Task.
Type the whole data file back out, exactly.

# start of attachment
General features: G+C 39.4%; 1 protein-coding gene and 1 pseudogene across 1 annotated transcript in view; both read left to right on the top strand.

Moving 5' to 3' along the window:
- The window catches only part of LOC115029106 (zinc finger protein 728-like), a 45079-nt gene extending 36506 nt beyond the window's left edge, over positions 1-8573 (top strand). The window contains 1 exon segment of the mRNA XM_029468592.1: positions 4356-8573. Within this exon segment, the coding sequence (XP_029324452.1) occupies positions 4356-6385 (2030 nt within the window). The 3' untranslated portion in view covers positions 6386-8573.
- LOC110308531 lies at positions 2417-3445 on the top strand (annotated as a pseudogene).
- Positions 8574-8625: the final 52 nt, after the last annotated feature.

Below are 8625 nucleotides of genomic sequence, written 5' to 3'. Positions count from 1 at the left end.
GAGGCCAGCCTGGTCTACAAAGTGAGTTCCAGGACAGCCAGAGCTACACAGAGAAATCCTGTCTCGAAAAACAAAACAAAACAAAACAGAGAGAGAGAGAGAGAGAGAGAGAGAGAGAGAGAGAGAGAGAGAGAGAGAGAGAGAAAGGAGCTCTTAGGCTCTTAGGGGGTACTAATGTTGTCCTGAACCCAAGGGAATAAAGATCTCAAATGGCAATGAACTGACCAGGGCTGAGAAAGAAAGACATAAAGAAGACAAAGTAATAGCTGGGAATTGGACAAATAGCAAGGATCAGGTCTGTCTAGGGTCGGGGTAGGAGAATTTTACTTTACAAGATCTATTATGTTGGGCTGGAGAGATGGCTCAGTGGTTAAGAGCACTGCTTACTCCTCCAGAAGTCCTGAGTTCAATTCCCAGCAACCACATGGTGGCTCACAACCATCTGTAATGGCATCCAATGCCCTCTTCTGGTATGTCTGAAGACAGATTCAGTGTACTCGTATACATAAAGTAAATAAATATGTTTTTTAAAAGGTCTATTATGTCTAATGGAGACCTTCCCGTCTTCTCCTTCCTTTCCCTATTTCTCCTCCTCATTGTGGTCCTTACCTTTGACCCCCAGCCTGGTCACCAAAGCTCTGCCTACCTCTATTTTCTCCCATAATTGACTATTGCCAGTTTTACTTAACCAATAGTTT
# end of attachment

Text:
General features: G+C 39.4%; 1 protein-coding gene and 1 pseudogene across 1 annotated transcript in view; both read left to right on the top strand.

Moving 5' to 3' along the window:
- The window catches only part of LOC115029106 (zinc finger protein 728-like), a 45079-nt gene extending 36506 nt beyond the window's left edge, over positions 1-8573 (top strand). The window contains 1 exon segment of the mRNA XM_029468592.1: positions 4356-8573. Within this exon segment, the coding sequence (XP_029324452.1) occupies positions 4356-6385 (2030 nt within the window). The 3' untranslated portion in view covers positions 6386-8573.
- LOC110308531 lies at positions 2417-3445 on the top strand (annotated as a pseudogene).
- Positions 8574-8625: the final 52 nt, after the last annotated feature.

Below are 8625 nucleotides of genomic sequence, written 5' to 3'. Positions count from 1 at the left end.
GAGGCCAGCCTGGTCTACAAAGTGAGTTCCAGGACAGCCAGAGCTACACAGAGAAATCCTGTCTCGAAAAACAAAACAAAACAAAACAGAGAGAGAGAGAGAGAGAGAGAGAGAGAGAGAGAGAGAGAGAGAGAGAGAGAGAGAAAGGAGCTCTTAGGCTCTTAGGGGGTACTAATGTTGTCCTGAACCCAAGGGAATAAAGATCTCAAATGGCAATGAACTGACCAGGGCTGAGAAAGAAAGACATAAAGAAGACAAAGTAATAGCTGGGAATTGGACAAATAGCAAGGATCAGGTCTGTCTAGGGTCGGGGTAGGAGAATTTTACTTTACAAGATCTATTATGTTGGGCTGGAGAGATGGCTCAGTGGTTAAGAGCACTGCTTACTCCTCCAGAAGTCCTGAGTTCAATTCCCAGCAACCACATGGTGGCTCACAACCATCTGTAATGGCATCCAATGCCCTCTTCTGGTATGTCTGAAGACAGATTCAGTGTACTCGTATACATAAAGTAAATAAATATGTTTTTTAAAAGGTCTATTATGTCTAATGGAGACCTTCCCGTCTTCTCCTTCCTTTCCCTATTTCTCCTCCTCATTGTGGTCCTTACCTTTGACCCCCAGCCTGGTCACCAAAGCTCTGCCTACCTCTATTTTCTCCCATAATTGACTATTGCCAGTTTTACTTAACCAATAGTTT